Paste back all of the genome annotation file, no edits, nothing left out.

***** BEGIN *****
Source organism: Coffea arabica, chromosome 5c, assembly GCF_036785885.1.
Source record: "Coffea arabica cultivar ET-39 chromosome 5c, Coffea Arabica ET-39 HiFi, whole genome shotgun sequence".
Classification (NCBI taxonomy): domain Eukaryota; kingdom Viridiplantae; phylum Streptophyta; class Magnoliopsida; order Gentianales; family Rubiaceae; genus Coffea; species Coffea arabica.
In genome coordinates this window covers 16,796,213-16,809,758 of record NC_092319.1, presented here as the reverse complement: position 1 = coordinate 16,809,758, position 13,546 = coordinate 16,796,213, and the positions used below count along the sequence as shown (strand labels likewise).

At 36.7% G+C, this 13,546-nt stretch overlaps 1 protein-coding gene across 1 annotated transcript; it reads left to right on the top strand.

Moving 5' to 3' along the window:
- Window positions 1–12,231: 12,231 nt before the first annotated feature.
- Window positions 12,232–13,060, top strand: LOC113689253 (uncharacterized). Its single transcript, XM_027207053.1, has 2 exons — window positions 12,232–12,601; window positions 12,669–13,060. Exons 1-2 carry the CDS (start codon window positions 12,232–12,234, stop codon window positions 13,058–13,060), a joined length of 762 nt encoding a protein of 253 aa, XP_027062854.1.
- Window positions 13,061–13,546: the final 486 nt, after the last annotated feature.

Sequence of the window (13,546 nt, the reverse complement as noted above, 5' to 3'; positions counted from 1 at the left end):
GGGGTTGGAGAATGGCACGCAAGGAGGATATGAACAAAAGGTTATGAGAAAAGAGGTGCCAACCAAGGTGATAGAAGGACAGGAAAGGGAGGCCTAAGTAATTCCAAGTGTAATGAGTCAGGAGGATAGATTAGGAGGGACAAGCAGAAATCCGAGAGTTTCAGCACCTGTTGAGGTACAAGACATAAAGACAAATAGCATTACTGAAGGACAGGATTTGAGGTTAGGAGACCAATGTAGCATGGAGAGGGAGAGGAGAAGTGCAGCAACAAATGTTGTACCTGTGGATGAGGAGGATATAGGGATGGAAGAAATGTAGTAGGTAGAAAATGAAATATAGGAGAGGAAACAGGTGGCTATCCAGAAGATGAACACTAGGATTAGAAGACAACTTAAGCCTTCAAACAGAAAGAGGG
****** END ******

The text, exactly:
Source organism: Coffea arabica, chromosome 5c, assembly GCF_036785885.1.
Source record: "Coffea arabica cultivar ET-39 chromosome 5c, Coffea Arabica ET-39 HiFi, whole genome shotgun sequence".
Classification (NCBI taxonomy): domain Eukaryota; kingdom Viridiplantae; phylum Streptophyta; class Magnoliopsida; order Gentianales; family Rubiaceae; genus Coffea; species Coffea arabica.
In genome coordinates this window covers 16,796,213-16,809,758 of record NC_092319.1, presented here as the reverse complement: position 1 = coordinate 16,809,758, position 13,546 = coordinate 16,796,213, and the positions used below count along the sequence as shown (strand labels likewise).

At 36.7% G+C, this 13,546-nt stretch overlaps 1 protein-coding gene across 1 annotated transcript; it reads left to right on the top strand.

Moving 5' to 3' along the window:
- Window positions 1–12,231: 12,231 nt before the first annotated feature.
- Window positions 12,232–13,060, top strand: LOC113689253 (uncharacterized). Its single transcript, XM_027207053.1, has 2 exons — window positions 12,232–12,601; window positions 12,669–13,060. Exons 1-2 carry the CDS (start codon window positions 12,232–12,234, stop codon window positions 13,058–13,060), a joined length of 762 nt encoding a protein of 253 aa, XP_027062854.1.
- Window positions 13,061–13,546: the final 486 nt, after the last annotated feature.

Sequence of the window (13,546 nt, the reverse complement as noted above, 5' to 3'; positions counted from 1 at the left end):
GGGGTTGGAGAATGGCACGCAAGGAGGATATGAACAAAAGGTTATGAGAAAAGAGGTGCCAACCAAGGTGATAGAAGGACAGGAAAGGGAGGCCTAAGTAATTCCAAGTGTAATGAGTCAGGAGGATAGATTAGGAGGGACAAGCAGAAATCCGAGAGTTTCAGCACCTGTTGAGGTACAAGACATAAAGACAAATAGCATTACTGAAGGACAGGATTTGAGGTTAGGAGACCAATGTAGCATGGAGAGGGAGAGGAGAAGTGCAGCAACAAATGTTGTACCTGTGGATGAGGAGGATATAGGGATGGAAGAAATGTAGTAGGTAGAAAATGAAATATAGGAGAGGAAACAGGTGGCTATCCAGAAGATGAACACTAGGATTAGAAGACAACTTAAGCCTTCAAACAGAAAGAGGG